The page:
Ginger is a great spicing agent for both savoury and sweet recipes because it has both sweet and peppery notes. It's a natural complement to citrus and woody spices like clove or nutmeg and piquant herbs like tarragon, dill or fennel. Orchard fruits like pears and apples and tropical variants like orange, pineapple or lychee are intense enough flavours to contrast ginger's distinctive profile.


The complexity of piney, sour notes against the intense sweetness of grapefruit flavour are complemented by juniper, cinnamon, pomegranate and lemon. Perhaps more surprisingly, creamy fruits like banana and avocado cut through the biting acidity to make a good balance. Other contrasting flavour pairing include potent herbs like purple basil or black pepper or very sweet flavours like vanilla and honey.

Grapefruit aroma


Lavender is such a distinctive aroma that it can easily overpower some foods. You need big punchy fruits like raspberry, blueberry or fig to compliment the floral notes or leafy herbs like rosemary, sage or mint to bring out the citrus. Adding a little salt can draw out the savoury elements in lavender, which will contrast well against creamy fruits, dairy products or white chocolate. Try pairing the Lavender flavour Aromatic with floral bases like a gin or bright, sparkling wines.


Lemongrass tastes like lemon because it contains citral, a chemical compound that tastes like lemon. Lemon verbena, lemon balm and kaffir lime all have the same compound in common and will help focus those lemony flavours. If you want to contrast lemongrass, you need fatty ingredients like coconuts, mangoes or peach. Try flavour pairing the lemongrass flavour aromatic with grassy spirits like tequila, cachaca or white rum.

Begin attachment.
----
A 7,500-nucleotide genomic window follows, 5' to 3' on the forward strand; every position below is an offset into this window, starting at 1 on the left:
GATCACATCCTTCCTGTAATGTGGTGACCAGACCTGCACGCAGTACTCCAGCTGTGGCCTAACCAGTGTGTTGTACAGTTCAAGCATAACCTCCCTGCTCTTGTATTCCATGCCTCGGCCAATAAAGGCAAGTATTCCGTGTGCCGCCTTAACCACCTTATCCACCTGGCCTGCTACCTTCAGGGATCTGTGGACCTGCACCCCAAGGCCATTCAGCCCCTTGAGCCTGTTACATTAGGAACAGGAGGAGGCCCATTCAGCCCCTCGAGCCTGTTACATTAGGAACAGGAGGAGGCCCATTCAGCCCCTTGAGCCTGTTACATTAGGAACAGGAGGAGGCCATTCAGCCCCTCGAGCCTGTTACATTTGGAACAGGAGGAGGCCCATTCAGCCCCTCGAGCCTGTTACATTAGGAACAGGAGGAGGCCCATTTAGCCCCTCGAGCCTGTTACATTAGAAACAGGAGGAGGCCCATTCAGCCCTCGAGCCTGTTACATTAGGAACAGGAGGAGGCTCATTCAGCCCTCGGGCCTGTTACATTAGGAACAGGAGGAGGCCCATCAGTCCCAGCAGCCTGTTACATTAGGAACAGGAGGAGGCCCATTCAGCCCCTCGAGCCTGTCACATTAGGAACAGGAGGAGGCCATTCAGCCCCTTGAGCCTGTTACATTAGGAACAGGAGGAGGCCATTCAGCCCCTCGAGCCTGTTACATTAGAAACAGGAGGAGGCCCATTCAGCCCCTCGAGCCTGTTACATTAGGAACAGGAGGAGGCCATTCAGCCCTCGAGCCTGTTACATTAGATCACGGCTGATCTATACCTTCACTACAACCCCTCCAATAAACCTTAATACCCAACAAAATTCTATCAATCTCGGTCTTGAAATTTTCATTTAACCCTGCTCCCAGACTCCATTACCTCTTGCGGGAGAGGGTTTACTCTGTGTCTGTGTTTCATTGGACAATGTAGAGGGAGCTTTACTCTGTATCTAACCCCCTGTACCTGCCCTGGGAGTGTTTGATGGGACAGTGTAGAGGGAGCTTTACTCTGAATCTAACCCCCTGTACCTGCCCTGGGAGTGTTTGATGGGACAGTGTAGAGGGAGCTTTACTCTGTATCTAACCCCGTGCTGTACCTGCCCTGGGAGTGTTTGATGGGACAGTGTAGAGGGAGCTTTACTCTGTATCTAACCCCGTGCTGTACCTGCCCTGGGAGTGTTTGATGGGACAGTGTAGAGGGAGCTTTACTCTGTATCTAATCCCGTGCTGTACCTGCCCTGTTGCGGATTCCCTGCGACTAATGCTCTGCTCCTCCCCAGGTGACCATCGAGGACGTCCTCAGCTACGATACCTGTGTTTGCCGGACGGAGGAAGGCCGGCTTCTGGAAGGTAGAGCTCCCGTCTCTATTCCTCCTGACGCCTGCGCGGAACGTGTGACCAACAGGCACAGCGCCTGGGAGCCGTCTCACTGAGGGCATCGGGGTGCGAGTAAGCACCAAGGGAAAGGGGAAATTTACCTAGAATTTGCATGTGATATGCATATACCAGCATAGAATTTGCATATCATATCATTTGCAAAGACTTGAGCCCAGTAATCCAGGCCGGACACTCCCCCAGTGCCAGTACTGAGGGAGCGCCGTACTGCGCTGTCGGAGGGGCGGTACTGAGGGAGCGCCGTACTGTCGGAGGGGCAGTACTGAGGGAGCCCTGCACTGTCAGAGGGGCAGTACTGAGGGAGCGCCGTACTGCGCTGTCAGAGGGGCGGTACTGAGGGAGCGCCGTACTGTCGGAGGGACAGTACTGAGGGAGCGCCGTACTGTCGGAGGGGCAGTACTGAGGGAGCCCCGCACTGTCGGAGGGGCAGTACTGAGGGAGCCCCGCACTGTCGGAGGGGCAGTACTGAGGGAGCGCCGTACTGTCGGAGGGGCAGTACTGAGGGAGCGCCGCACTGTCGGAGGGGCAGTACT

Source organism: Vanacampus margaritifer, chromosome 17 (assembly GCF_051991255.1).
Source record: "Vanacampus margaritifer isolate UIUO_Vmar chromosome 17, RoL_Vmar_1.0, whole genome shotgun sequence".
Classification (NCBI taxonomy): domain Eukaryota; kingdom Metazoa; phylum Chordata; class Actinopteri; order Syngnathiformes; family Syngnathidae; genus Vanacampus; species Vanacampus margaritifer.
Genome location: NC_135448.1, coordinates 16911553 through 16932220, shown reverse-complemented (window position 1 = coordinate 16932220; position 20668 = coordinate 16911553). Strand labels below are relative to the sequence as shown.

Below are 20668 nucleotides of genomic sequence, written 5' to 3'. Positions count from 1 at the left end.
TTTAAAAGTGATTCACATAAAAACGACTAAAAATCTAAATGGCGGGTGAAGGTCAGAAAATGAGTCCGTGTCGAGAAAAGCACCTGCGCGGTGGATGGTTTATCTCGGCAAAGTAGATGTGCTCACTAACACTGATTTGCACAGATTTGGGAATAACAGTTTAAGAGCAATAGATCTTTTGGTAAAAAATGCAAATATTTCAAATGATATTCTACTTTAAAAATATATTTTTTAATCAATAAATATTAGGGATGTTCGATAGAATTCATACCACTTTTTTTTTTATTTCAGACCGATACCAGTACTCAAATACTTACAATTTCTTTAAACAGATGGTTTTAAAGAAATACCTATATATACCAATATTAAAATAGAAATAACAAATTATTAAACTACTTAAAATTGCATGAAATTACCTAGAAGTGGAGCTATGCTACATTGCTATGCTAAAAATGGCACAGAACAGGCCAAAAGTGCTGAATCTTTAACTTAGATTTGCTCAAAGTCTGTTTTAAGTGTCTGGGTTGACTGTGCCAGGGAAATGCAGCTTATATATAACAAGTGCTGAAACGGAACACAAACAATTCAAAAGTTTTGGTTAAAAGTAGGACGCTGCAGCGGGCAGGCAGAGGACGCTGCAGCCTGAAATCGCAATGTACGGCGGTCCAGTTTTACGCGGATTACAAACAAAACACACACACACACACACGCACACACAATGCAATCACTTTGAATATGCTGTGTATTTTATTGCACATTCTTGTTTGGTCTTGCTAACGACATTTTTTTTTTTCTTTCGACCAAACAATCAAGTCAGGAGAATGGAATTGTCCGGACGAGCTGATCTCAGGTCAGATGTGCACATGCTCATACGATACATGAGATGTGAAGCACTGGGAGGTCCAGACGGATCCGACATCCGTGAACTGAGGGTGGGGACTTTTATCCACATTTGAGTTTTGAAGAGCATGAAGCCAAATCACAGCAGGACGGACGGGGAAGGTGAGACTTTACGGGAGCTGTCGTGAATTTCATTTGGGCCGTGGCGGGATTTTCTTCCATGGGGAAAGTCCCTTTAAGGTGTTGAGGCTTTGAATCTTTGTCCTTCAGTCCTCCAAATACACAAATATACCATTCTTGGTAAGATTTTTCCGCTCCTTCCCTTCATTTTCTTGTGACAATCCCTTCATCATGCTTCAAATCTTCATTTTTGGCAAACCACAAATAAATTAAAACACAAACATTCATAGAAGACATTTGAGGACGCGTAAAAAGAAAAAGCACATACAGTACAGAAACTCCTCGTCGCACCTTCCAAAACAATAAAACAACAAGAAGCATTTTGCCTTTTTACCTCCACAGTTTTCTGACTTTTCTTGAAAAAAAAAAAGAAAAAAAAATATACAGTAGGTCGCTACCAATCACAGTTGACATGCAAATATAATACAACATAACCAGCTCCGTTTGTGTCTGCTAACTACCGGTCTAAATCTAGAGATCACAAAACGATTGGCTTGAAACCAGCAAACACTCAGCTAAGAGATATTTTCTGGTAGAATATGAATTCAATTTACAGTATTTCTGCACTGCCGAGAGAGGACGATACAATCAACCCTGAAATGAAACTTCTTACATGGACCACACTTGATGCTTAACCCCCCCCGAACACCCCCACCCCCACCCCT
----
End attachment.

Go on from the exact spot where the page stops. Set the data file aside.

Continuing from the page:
Mixed berry

This complex aromatic can be paired comfortably with a lot of cocktails. The dark fruit flavours hit back against chilli or ginger, bring out the sour notes in rhubarb and lime, and bring the fruity undertones of watermelon to the fore. Use the Mixed Berry Aromatic to contrast earthy flavours like beetroot or cumin or punchy, spiced rums.


Passionfruit has a sharp, musky flavour complimented by similar fruits like tomato or strawberry. This aroma can really match the acidity of rhubarb, green apple or pineapple, but if you want a contrast, go with a briny or peppery vodka or brioche forward wine.


Rosemary is another good all-rounder. The sweet, eucalyptus notes work with smoky chestnuts, lemon or pine-scented spirits or anything with unctuous flavours like aged Cognac or cider brandy. Contrast the woody notes with fleshy fruits like apricots or melon or the roasted flavours of dark chocolate and hazelnut.


The Flavour Blaster Smoked Flavouring Aroma pairs well with any dark spirit, but especially those with brown sugar, honey, caramel or vanilla notes. Smoke can bring out the woody undertones from cumin, cloves and nutmeg, and the leathery flavours of peated whiskies, some sherries or barrel-aged vodkas. This smoky aromatic will contrast peach or nectarine flavours, grassy vegetables like green bell peppers or sweet, sharp veg such as sweetcorn or carrots.

All the Flavour Blaster Aromatics are made from natural ingredients and come in 10ml bottles. You can interchange them as often as you like, but if you’re unsure how to do it, watch our video tutorials first. The aromas are specifically designed to complement your drinks recipes but if you prefer, there is a neutral flavour option too, for pure, scent-free smoke clouds.